Bergen to: Oslo - Get local train to Arna and try near the entrance to Arnanipa tunnel. Northwards - Go by bus to Vågsbotn in Arna, and try hithing a ride close to the Hjelle bakery. Southwards - Get the light rail to Nesttun, then nearly any bus for three stops to Skjoldskiftet. Hitch southwards along E39.
Trondheim to: Oslo - Get bus 46 to the shopping centre City Syd, then go under the E6 and try your luck at City Syd E6 stop. Soon, the city tax on buses will be extended past the Klett roundabout, if this is in effect you should go to the bus stop just after the roundabout at any Melhus-bound bus and try your luck there. Molde/Ålesund - Get any Orkanger bus to the stop just after Klett roundabout. Soon, Trondheim city tax will extend to Børsa, after which you should stay on the bus for as long as you can, and hitch a ride from there. Northwards - Get city bus 7 or 66 to Travbanen stop. Sweden - To be sure to hitch only on cars going towards Sweden, get a train or bus to Stjørdal and hitch on the E14.
In general, looking polite and friendly is a good trick. Asking cars in line at a ferry quay (if travelling along the coast) is a very good idea, and may bring you very far. Hitching rides from Molde all the way to Bergen are not unheard of, but don't bet on it.
In general though, you can really get to anywhere from anywhere by thumb, just in some places it might take a while.
Norwegian is the official language of Norway. The language is very close and mutually intelligible with the two other Scandinavian languages, Danish and Swedish, and also to a lesser degree with Icelandic and Faroese.
Sami is a minority language which has official status in some Northern regions. Road signs and other public information is then provided in both Norwegian and Sami (note that Norwegian and Sami place names may differ, maps will typically use the Norwegian name). Sami is related to Finnish, but not to Scandinavian languages. There is no standard spoken Norwegian and a wide range of dialects is used even in public broadcasting, and there are even two standard ways of writing it, Bokmål and Nynorsk.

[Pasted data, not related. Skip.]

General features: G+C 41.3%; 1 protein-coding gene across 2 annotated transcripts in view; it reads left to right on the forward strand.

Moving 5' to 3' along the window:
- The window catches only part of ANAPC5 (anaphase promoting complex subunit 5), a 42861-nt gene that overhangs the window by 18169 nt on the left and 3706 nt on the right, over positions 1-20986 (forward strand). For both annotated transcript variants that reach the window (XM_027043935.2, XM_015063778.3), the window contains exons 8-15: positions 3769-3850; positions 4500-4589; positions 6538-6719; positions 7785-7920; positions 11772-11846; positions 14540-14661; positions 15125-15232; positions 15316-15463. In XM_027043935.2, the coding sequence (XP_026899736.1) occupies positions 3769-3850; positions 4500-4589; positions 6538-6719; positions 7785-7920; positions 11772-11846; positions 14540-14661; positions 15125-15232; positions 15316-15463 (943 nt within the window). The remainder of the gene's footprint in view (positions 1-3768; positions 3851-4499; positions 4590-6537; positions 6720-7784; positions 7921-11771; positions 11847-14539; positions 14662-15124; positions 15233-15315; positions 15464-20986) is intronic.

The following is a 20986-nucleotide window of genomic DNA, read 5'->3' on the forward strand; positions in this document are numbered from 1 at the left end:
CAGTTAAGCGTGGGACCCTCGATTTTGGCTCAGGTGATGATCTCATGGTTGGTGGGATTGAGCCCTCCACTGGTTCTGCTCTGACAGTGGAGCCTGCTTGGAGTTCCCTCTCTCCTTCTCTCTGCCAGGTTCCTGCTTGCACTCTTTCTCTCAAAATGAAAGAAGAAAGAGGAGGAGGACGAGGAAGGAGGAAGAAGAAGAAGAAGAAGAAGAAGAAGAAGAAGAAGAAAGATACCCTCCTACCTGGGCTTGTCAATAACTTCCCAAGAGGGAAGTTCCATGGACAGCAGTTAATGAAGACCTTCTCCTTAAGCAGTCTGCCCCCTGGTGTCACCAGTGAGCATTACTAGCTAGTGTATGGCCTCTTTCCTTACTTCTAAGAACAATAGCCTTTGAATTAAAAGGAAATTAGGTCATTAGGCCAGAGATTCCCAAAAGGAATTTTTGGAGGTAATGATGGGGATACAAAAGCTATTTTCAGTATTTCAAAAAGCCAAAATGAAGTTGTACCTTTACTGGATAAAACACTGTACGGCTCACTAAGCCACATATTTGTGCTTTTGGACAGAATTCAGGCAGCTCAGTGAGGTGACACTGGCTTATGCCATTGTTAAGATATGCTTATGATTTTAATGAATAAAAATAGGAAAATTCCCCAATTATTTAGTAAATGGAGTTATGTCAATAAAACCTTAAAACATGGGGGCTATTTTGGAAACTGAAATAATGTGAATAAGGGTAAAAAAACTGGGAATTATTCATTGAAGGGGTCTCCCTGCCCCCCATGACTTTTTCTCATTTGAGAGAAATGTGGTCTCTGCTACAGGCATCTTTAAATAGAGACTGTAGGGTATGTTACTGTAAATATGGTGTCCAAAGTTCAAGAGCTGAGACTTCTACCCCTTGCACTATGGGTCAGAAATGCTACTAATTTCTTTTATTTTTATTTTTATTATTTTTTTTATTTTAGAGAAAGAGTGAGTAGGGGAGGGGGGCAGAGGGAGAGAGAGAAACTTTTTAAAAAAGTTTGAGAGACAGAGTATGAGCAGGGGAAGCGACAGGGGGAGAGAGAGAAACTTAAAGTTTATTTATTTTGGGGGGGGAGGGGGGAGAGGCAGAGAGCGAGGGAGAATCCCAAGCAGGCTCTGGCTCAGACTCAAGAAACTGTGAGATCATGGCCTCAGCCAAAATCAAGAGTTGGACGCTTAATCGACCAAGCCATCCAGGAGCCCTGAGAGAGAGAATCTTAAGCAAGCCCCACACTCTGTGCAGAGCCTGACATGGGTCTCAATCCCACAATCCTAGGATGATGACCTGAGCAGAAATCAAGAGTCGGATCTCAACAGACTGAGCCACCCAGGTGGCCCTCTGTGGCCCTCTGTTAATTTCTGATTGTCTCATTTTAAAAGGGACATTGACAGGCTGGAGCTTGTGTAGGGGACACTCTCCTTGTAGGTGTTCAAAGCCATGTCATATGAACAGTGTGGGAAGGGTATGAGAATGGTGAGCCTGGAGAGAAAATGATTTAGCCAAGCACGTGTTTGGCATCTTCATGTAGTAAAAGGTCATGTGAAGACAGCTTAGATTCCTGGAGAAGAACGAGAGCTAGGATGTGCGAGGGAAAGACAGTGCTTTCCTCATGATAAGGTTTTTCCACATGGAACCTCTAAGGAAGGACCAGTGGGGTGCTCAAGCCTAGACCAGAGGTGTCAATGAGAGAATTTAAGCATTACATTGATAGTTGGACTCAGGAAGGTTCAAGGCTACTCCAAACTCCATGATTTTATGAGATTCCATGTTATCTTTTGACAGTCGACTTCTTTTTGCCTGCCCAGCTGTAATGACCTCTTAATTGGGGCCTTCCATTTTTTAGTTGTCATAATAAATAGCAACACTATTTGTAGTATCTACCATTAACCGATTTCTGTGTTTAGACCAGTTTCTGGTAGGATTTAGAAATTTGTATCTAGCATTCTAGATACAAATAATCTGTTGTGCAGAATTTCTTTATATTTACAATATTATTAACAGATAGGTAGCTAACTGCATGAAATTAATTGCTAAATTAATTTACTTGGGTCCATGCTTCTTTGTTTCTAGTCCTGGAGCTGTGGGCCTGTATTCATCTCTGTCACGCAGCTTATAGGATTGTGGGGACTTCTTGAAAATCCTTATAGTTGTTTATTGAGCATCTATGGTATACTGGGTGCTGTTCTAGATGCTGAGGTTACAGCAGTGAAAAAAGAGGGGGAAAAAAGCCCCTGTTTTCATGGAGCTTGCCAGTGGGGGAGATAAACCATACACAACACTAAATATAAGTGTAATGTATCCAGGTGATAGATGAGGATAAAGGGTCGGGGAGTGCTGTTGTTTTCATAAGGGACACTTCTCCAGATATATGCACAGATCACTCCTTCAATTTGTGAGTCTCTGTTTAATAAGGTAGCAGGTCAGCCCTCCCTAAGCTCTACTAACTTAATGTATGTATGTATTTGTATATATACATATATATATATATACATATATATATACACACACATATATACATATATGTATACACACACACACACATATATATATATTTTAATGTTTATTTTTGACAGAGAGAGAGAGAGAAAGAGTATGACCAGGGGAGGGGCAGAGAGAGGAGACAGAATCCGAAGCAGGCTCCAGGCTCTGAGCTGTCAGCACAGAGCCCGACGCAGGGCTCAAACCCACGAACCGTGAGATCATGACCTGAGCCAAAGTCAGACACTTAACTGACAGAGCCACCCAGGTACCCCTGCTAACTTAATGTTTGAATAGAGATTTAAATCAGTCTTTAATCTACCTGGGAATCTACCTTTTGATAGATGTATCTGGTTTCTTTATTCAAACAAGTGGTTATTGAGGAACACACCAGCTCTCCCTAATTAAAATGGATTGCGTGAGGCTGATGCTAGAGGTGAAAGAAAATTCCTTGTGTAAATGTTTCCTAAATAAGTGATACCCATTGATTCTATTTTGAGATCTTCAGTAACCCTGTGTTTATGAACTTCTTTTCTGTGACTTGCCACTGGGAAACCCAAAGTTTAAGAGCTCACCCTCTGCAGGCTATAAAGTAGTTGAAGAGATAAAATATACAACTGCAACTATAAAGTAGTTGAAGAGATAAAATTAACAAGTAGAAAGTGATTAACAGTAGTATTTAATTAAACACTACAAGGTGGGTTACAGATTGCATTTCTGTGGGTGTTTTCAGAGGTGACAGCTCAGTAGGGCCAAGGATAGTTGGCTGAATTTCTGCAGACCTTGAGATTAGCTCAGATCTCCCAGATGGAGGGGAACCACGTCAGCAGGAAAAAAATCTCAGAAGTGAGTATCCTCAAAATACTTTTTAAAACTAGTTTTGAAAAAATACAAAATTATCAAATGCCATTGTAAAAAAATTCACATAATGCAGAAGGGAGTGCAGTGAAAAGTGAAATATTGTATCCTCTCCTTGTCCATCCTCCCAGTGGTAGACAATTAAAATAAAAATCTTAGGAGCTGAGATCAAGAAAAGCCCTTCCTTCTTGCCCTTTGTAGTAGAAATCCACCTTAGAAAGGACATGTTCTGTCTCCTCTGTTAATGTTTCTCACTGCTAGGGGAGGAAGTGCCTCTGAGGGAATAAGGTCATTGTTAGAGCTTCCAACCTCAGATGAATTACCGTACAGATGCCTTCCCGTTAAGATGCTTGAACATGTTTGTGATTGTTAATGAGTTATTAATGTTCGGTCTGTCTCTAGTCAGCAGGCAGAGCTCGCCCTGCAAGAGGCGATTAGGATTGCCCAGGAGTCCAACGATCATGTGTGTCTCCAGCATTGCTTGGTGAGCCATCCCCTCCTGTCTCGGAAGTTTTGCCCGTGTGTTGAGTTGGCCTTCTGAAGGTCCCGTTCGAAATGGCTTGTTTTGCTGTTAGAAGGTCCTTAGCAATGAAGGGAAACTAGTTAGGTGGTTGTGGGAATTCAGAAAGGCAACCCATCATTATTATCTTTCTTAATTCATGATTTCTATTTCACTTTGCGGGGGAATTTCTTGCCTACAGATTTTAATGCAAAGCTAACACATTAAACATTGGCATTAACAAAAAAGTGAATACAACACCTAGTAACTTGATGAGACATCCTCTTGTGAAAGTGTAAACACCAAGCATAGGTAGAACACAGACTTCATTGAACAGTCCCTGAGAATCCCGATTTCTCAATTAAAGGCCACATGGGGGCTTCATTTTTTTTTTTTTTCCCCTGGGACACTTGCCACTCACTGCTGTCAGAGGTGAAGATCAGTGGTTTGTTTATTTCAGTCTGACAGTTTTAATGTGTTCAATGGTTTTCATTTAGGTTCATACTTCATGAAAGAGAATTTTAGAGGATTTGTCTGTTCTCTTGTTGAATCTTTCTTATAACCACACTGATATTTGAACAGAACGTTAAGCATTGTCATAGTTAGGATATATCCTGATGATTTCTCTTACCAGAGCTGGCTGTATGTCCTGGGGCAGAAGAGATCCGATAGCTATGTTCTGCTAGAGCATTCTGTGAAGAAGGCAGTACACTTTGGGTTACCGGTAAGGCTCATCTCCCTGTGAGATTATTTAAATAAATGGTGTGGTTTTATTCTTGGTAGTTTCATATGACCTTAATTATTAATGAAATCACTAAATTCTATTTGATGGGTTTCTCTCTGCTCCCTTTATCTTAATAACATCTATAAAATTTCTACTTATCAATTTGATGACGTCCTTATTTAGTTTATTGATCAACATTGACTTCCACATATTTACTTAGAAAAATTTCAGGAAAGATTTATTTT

Almost all Norwegians speak English, and unless you approach someone really old and isolated you should have no trouble whatsoever getting around in English; 91% of the population can speak English, making Norway the most English proficient country on the planet where English is not an official language.
German and French is also widely spoken, and Spanish and Italian to some degree.
A great introduction to Norway is the one-day Norway in a Nutshell  package on a single ticket from Oslo or Bergen into the mountains, with a boat trip through the fjords. You can break the trip at several interesting cabins for walking or just admiring the view, and even hire a mountain bike for part of the journey. One of the highlights of the 'Norway in a Nutshell' package is Flåmsbana , a 20km railway that's one of the steepest in the world. Along the way you'll see beautiful mountains, rivers, valleys, waterfalls, and other beautiful sights on your way to the town of Flåm.
Norway has endless opportunties for hiking in its wide wilderness, from easy walks in Oslo's city forest to alpine climbing in Jotunheimen or Troms. A number of areas are protected as national parks, but most the country is equally attractive and available to the public.
In Norway, travelers enjoy a right to access, which means it is possible to camp freely in most places for a couple of days, as long as you're not on cultivated land and provided you are at least 150 m away from houses and farm buildings. Don't leave any traces and take your rubbish away for recycling.
Den Norske Turistforening (DNT)  (The Norwegian Mountain Touring Association) operates many staffed and self-service mountain cabins, marks mountain routes, offers maps and route information, guided tours, and several other services for mountain hikers in Norway.
Mountainous aereas ar popular among both Norwegians and tourists. Why not visit Galdhøpiggen (2469), the highest mountain in Norway, or join a [[musk ox safari]] in Dovrefjell!
Both cross country and alpine skiing are popular sports in the winter, and the largest areas, Trysil,Hafjell or Hemsedal for example, compete well with the Alps. Telemark is also a nice area to ski in. (The birth place of cross country ski.) Voss, Geilo and Oppdal are other major ski resorts. Around Oslo there is large park ideal for cross-country skiing. In Stryn, at Galdhøpiggen and at Folgefonna there alpine ski centres that are open in summer only (May-September), offering unique opportunities for alpine skiing in T-shirt and short pants.